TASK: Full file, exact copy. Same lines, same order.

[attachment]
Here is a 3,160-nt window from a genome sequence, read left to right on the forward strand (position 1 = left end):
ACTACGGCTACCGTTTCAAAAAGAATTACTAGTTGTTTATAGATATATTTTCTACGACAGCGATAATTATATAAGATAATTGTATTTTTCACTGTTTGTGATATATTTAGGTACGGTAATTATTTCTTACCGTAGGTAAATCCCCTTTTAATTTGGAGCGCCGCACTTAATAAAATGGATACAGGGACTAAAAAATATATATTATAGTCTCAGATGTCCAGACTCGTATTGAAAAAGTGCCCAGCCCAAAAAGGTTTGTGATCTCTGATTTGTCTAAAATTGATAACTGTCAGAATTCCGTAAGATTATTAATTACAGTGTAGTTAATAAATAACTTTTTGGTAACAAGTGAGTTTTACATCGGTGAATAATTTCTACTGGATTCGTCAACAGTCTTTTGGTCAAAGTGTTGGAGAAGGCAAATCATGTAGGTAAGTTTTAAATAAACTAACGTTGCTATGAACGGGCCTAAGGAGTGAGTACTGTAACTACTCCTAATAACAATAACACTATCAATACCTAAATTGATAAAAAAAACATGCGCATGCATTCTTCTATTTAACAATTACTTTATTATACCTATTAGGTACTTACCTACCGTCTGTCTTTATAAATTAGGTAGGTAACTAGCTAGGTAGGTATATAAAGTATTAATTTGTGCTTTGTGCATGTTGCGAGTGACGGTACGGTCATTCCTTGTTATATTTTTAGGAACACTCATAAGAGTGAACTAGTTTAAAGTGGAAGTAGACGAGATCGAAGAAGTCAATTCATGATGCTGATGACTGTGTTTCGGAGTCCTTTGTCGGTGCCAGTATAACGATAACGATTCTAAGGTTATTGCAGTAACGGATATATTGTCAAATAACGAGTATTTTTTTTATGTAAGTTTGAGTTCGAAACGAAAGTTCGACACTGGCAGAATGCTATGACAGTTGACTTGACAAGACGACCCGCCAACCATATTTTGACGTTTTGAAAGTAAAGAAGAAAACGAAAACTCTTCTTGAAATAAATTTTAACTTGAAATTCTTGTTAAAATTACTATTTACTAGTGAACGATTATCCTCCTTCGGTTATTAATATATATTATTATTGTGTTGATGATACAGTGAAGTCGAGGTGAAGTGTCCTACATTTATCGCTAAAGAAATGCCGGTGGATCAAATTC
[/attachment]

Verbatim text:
Here is a 3,160-nt window from a genome sequence, read left to right on the forward strand (position 1 = left end):
ACTACGGCTACCGTTTCAAAAAGAATTACTAGTTGTTTATAGATATATTTTCTACGACAGCGATAATTATATAAGATAATTGTATTTTTCACTGTTTGTGATATATTTAGGTACGGTAATTATTTCTTACCGTAGGTAAATCCCCTTTTAATTTGGAGCGCCGCACTTAATAAAATGGATACAGGGACTAAAAAATATATATTATAGTCTCAGATGTCCAGACTCGTATTGAAAAAGTGCCCAGCCCAAAAAGGTTTGTGATCTCTGATTTGTCTAAAATTGATAACTGTCAGAATTCCGTAAGATTATTAATTACAGTGTAGTTAATAAATAACTTTTTGGTAACAAGTGAGTTTTACATCGGTGAATAATTTCTACTGGATTCGTCAACAGTCTTTTGGTCAAAGTGTTGGAGAAGGCAAATCATGTAGGTAAGTTTTAAATAAACTAACGTTGCTATGAACGGGCCTAAGGAGTGAGTACTGTAACTACTCCTAATAACAATAACACTATCAATACCTAAATTGATAAAAAAAACATGCGCATGCATTCTTCTATTTAACAATTACTTTATTATACCTATTAGGTACTTACCTACCGTCTGTCTTTATAAATTAGGTAGGTAACTAGCTAGGTAGGTATATAAAGTATTAATTTGTGCTTTGTGCATGTTGCGAGTGACGGTACGGTCATTCCTTGTTATATTTTTAGGAACACTCATAAGAGTGAACTAGTTTAAAGTGGAAGTAGACGAGATCGAAGAAGTCAATTCATGATGCTGATGACTGTGTTTCGGAGTCCTTTGTCGGTGCCAGTATAACGATAACGATTCTAAGGTTATTGCAGTAACGGATATATTGTCAAATAACGAGTATTTTTTTTATGTAAGTTTGAGTTCGAAACGAAAGTTCGACACTGGCAGAATGCTATGACAGTTGACTTGACAAGACGACCCGCCAACCATATTTTGACGTTTTGAAAGTAAAGAAGAAAACGAAAACTCTTCTTGAAATAAATTTTAACTTGAAATTCTTGTTAAAATTACTATTTACTAGTGAACGATTATCCTCCTTCGGTTATTAATATATATTATTATTGTGTTGATGATACAGTGAAGTCGAGGTGAAGTGTCCTACATTTATCGCTAAAGAAATGCCGGTGGATCAAATTC